Barriers to providing lung-protective ventilation to patients with acute lung injury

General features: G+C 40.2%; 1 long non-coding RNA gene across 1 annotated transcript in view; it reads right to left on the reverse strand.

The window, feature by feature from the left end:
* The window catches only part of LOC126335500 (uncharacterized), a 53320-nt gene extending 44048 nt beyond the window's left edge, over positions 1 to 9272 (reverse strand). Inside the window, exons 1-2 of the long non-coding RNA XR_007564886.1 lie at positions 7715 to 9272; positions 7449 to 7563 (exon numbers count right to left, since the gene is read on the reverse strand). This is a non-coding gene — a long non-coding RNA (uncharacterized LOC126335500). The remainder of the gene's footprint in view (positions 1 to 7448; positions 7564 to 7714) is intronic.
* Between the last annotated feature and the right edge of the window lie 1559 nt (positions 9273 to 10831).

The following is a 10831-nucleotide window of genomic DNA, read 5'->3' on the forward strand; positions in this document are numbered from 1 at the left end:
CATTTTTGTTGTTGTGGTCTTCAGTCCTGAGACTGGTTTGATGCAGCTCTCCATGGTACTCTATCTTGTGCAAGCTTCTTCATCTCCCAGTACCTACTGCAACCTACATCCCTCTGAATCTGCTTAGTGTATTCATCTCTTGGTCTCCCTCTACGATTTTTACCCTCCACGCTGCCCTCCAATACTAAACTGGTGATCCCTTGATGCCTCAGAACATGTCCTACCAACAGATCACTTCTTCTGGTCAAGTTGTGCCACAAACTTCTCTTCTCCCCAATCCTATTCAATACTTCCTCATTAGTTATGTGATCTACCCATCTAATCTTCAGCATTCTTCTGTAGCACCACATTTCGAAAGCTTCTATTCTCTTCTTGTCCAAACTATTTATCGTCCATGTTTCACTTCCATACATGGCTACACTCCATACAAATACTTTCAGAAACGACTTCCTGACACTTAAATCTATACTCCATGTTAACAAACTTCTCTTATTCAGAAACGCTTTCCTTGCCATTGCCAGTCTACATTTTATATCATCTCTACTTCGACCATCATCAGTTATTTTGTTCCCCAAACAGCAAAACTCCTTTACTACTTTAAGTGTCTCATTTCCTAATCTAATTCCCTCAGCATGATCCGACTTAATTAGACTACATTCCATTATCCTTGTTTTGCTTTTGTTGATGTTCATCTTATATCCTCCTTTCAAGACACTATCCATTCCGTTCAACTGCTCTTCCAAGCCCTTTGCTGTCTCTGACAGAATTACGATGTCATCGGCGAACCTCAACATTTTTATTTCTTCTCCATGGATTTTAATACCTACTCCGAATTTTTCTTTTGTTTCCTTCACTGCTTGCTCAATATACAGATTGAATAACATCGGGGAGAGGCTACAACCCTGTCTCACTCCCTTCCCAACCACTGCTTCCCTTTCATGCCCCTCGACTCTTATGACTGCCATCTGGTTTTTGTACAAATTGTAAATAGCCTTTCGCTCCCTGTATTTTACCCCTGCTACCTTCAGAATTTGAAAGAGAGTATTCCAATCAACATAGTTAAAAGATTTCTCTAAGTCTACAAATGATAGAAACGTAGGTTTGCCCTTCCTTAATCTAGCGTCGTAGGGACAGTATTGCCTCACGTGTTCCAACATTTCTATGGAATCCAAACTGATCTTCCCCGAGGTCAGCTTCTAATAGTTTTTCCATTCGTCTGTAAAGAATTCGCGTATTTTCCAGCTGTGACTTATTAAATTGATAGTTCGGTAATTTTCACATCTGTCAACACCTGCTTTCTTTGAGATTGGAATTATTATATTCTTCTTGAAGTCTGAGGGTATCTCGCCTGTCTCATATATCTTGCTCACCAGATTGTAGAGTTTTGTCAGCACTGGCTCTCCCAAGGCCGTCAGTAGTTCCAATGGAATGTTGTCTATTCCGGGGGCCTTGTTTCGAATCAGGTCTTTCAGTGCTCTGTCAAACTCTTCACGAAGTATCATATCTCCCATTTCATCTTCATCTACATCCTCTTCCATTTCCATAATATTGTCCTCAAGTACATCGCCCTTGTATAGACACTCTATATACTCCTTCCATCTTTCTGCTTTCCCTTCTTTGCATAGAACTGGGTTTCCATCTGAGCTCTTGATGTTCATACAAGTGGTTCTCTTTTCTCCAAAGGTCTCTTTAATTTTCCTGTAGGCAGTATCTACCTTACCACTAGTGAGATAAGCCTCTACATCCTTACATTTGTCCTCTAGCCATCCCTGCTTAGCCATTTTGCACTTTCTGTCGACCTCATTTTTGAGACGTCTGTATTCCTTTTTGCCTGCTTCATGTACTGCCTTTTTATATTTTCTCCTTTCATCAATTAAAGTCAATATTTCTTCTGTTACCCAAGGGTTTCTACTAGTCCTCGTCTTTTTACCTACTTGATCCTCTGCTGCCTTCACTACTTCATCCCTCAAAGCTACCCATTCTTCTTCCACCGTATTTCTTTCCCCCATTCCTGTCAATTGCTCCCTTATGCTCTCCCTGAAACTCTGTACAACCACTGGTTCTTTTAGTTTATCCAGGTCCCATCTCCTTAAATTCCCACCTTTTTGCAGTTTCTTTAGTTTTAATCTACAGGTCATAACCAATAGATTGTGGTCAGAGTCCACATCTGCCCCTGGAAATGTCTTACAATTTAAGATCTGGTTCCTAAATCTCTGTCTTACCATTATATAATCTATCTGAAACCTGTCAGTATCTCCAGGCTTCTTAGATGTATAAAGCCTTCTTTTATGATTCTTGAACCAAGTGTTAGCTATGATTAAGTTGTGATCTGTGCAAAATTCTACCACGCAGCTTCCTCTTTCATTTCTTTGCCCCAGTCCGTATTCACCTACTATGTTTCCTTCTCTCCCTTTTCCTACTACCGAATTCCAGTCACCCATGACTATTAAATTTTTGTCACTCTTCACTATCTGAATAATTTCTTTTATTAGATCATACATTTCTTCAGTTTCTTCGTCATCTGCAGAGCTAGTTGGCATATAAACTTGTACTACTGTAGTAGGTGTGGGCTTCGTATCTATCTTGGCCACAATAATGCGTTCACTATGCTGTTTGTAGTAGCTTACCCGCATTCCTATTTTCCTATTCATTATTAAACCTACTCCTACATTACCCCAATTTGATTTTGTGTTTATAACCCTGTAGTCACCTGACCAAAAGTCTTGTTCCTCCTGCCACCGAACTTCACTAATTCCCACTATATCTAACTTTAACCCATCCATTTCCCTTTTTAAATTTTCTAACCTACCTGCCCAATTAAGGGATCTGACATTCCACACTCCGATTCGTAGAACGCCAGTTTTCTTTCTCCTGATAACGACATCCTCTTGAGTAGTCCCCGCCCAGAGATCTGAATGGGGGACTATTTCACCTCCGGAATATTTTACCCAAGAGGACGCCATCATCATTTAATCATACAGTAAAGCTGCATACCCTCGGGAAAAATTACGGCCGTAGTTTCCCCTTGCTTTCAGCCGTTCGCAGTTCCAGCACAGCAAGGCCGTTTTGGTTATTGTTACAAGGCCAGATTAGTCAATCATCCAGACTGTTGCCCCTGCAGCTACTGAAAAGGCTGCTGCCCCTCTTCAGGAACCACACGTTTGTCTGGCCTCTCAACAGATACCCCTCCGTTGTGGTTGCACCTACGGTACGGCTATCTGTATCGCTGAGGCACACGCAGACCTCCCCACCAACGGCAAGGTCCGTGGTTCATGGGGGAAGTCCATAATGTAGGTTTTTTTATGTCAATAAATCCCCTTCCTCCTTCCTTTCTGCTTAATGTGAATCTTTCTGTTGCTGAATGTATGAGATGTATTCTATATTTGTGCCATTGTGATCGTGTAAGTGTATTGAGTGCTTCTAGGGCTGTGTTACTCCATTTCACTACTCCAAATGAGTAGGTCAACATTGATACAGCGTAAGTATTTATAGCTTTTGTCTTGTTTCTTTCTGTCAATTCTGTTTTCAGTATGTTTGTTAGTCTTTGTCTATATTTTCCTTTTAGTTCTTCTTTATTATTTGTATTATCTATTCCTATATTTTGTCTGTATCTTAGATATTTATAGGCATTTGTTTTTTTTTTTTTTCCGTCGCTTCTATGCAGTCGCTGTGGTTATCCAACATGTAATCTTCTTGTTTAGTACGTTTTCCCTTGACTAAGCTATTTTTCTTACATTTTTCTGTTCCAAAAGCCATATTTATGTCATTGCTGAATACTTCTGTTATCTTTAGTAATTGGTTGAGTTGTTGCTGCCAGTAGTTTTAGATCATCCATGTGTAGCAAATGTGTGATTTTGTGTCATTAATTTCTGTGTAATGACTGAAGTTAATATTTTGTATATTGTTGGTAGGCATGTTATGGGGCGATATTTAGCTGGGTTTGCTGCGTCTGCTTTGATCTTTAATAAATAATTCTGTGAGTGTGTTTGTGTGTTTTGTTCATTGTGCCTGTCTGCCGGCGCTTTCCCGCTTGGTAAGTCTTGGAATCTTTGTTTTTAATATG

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Objective:No studies have explored the barriers to implementing lung-protective ventilation in patients with acute lung injury (ALI) and acute respiratory distress syndrome (ARDS). Our objective was to identify barriers to using lung-protective ventilation in patients with ALI/ARDS.Design:Survey with content analysis of open-ended responses.Setting:Medical center.Participants:Experienced intensive care unit nurses and respiratory therapists network identified through purposive sampling at hospitals from the ARDS Network, a National Institutes of Health-sponsored research consortium.Interventions:Survey.Results:Fifty-five surveys representing all ten ARDS Network sites were received. Twenty-seven (49%) of the respondents were intensive care unit nurses, 24 (44%) were respiratory therapists, and four did not indicate their profession. Clinicians had used lung-protective ventilation in a median of 20 (interquartile range, 10–50) patients with ALI/ARDS. Respondents identified physician willingness to relinquish control of ventilator, physician recognition of ALI/ARDS, and physician perceptions of patient contraindications to low tidal volumes as important barriers to initiating lung-protective ventilation. Important barriers to continuing patients on lung-protective ventilation were concerns over patient discomfort and tachypnea and concerns over hypercapnia, acidosis, and hypoxemia. Techniques for overcoming barriers were identified including specific ventilator setup recommendations, clinician education, and tools to assess patient discomfort.Conclusions:Experienced bedside clinicians perceive important barriers to implementing lung-protective ventilation. Successful strategies to increase use of lung-protective ventilation should target these barriers.

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